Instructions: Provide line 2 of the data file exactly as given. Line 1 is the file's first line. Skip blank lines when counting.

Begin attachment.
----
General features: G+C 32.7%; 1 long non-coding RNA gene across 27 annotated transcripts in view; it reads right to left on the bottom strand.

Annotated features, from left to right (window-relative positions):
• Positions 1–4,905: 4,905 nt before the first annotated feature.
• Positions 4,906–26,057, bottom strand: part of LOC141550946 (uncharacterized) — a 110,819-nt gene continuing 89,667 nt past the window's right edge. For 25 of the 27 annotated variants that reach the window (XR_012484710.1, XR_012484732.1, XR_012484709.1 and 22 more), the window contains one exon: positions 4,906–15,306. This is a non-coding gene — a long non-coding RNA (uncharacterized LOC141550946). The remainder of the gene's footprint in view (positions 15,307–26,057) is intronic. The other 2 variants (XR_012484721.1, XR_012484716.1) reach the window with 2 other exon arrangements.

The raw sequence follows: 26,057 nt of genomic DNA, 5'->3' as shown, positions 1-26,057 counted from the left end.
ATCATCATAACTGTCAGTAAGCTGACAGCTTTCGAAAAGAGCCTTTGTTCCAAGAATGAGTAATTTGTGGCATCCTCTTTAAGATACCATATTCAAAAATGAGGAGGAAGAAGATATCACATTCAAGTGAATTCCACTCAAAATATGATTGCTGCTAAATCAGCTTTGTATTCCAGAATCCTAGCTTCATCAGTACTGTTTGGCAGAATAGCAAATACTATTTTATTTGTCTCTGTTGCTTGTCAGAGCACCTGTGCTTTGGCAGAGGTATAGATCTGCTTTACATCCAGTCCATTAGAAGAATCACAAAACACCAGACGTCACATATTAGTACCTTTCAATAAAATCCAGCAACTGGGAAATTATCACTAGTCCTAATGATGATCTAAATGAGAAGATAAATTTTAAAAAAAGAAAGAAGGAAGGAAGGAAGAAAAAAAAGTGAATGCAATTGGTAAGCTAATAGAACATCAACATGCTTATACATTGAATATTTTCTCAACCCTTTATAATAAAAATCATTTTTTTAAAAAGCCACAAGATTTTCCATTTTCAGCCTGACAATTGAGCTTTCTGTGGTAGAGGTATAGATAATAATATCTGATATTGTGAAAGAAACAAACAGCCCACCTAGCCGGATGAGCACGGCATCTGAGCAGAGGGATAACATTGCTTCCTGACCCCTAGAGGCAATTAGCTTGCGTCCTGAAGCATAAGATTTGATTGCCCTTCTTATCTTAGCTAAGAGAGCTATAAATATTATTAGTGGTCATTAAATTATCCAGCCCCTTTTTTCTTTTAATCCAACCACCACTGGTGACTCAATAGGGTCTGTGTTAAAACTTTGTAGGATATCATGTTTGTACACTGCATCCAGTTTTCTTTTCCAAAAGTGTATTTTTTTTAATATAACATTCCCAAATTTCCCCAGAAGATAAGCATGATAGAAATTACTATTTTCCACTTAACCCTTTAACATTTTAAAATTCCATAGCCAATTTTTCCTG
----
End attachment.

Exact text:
Annotated features, from left to right (window-relative positions):